|Book and Bed Hostel, Ikebukuro, Tokyo|
‘Elizabeth sits at the kitchen table while her mother plays her an old episode of The Golden Gavel to show her what they expect. Meanwhile she thinks about her trip here, most of all about the Spanish couple in the taxi queue at the station.
They’d clearly just arrived here on holiday, their luggage round their feet. The people behind them in the queue shouted at them. What they showed at them was to go home.
This isn’t Europe, they shouted. Go back to Europe.
The people standing in front of the Spanish people in the taxi queue were nice;they tried to defuse it by letting the Spanish people take the next taxi. All the same Elisabeth sensed that what was happening in that one passing incident was a fraction of something volcanic.
This is what shame feels like, she thinks.’
Ali Smith’s prose is artful yet purposeful. The message it gives across is effective. She is clever at describing the process on how Elisabeth gets her passport renewed. The story begins with Elisabeth waiting at the Post Office as she wants to get the Post Office to certify that her papers are in order before she posts it to the Passport Office to renew her passport . The service is supposed to make things move quicker if you get your form filled out with your old passport and your new photographs, and had a certified Post Office official check it through before you send it to the Passport Office. After a long wait, she is told by the Post Office man that her face is the wrong size as she does not follow the instructions about filling the facial frame. The correct size should be between 29 millimetres and 34 millimetres and her head falls short by 5 millimetres. She is advised to go to Snappy Snaps instead of a photo booth. The next time she returns to the Post Office with the new Photo Booth shots , in which her face is the right size. The woman who attends to her tells her that there may be a problem with her photographs as they don’t meet the necessary stipulation in that her hair is touching the face and her eyes do not sit with the permissible regularity inside the shaded area. Again she is advised to go to Snappy Snaps. Elisabeth tells the woman, “Just send these photos to the Passport Office. I’ll take the risk. I think they’ll be okay.”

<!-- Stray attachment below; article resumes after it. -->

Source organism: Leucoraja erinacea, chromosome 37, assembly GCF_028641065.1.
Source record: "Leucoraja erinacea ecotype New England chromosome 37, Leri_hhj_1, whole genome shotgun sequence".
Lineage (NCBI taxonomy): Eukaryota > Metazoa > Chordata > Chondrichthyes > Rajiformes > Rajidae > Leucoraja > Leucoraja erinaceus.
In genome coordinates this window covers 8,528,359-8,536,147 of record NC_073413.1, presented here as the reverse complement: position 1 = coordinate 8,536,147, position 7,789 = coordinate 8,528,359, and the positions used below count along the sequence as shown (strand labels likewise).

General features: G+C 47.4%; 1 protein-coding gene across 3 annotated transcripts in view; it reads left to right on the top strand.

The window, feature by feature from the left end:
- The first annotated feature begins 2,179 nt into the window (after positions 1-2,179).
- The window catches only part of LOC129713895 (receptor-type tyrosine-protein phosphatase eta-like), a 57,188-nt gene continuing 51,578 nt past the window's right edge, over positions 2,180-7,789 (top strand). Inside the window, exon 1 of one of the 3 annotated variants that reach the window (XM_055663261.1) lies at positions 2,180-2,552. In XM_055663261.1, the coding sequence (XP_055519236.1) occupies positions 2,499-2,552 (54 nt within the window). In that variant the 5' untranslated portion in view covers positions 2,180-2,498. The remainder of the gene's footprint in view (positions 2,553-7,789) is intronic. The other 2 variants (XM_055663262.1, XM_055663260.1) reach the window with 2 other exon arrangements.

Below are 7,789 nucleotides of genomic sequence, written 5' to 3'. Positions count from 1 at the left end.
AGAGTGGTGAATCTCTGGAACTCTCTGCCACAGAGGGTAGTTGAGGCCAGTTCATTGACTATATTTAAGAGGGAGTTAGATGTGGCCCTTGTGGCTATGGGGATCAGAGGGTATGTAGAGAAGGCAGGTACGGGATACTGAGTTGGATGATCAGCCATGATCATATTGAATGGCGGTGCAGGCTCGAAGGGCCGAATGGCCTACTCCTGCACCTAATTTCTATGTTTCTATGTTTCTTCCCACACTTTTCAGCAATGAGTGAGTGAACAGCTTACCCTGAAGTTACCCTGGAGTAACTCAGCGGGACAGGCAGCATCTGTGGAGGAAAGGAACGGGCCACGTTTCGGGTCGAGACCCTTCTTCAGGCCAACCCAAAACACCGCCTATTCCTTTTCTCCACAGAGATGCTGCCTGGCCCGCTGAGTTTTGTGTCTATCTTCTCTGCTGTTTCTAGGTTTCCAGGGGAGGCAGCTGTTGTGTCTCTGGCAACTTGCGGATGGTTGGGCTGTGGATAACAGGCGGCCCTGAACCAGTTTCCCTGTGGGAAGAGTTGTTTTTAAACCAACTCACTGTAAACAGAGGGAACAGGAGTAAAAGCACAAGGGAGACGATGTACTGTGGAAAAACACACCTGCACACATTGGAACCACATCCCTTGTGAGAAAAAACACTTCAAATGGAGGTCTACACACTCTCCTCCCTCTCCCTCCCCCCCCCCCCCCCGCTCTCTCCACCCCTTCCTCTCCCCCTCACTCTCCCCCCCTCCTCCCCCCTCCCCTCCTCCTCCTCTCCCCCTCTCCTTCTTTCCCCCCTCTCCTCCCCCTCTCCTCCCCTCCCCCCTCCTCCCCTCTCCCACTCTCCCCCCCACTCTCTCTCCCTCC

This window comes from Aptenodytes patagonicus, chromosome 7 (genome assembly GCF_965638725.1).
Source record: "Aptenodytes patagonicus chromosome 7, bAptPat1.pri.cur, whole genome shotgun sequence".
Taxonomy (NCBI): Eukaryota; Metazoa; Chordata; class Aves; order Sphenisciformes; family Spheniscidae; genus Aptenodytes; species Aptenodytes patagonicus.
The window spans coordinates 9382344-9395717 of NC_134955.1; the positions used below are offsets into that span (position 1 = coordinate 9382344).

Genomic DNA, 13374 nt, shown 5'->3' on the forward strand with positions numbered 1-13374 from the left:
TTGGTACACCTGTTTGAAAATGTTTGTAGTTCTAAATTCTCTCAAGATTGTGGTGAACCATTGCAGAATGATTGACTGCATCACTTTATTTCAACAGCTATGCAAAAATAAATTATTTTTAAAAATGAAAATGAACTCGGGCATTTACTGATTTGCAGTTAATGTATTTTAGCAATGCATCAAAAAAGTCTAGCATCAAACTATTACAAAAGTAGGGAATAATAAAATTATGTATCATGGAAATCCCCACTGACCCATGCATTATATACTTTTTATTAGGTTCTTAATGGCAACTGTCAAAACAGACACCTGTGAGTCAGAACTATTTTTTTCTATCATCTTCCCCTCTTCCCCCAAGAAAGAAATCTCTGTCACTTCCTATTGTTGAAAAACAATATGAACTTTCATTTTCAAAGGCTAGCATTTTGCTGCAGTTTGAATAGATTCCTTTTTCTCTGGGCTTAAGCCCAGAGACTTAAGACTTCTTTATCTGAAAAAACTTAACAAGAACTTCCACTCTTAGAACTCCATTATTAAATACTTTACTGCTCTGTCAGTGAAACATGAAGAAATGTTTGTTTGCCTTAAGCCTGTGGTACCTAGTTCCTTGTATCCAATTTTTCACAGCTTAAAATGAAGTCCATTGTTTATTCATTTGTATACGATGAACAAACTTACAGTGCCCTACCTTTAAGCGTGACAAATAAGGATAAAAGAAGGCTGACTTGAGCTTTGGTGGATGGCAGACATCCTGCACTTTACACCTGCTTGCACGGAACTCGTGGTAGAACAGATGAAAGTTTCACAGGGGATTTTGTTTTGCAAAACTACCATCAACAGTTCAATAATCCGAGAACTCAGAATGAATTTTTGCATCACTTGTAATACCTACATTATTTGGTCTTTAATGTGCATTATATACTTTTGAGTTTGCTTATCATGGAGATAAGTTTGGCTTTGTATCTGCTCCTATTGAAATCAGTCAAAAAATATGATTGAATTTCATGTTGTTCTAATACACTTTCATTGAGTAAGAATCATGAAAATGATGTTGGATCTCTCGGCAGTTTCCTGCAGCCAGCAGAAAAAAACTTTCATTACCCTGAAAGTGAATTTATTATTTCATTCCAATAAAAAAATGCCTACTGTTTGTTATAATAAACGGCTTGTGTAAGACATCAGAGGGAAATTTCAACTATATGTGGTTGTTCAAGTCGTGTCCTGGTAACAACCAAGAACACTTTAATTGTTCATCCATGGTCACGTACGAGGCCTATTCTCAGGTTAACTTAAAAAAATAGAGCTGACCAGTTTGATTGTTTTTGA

Ali Smith’s humour is wry. Her writing is playful and sensitive.
‘It is a Wednesday, just past midsummer. Elisabeth Demand - thirty two years old, no-fixed-hours casual contract junior lecturer at a university in London, living the dream, her mother says, and she is, if the dream means having no job security and almost eveything being too expensive to do and that you’re still in the same rented flat you had when you were a student over a decade ago - has gone to the main Post Office in the town nearest the village her mother now lives in, to do Check & Send with her passport form.’
Autumn written by Ali Smith is about an unlikely friendship between Elisabeth Demand , a thirty-two year old and Daniel Gluck, 101 years old, her beloved next door neighbour and confidant when she was a child. Gluck is now lying in comatose in an assisted care facility and Elisabeth poses as his relation and visit him there. Gluck is the one who introduced her to “arty art” and taught her to always be reading a book.
It was April 1993, Elisabeth was eight years old. She told her mother that she had a school project and she was required to find out about her neighbour. ‘ It’s about history and being neighbours, Elisabeth said.’ Her mother reluctantly brought her to get acquainted with Mr Gluck, their next door neighbour then.
He tells her that he thinks her surname is originally French. He thinks it comes from the French words de and monde, put together, they mean ‘ of the world’,
‘ Of the world, or in the world, I think so , yes, he said. It might also mean of the people. Like Abraham Lincoln said. Of the people, by the people , for the people.’
‘ It means I’m lucky and happy.’ Mr Gluck told Elisabeth the meaning of Gluck. The neighbour then said to her,
‘ The Lifelong friends. We sometimes wait a lifetime for them.’
Decades later, Elisabeth finds herself at a time when there will be a sea of change. It is post Brexit. The village is in a sullen state…...
‘ Every morning she wakes up feeling cheated of something. The next thing she thinks about, when she does, is the number of people waking up feeling cheated of something all over the country, no matter what they voted.’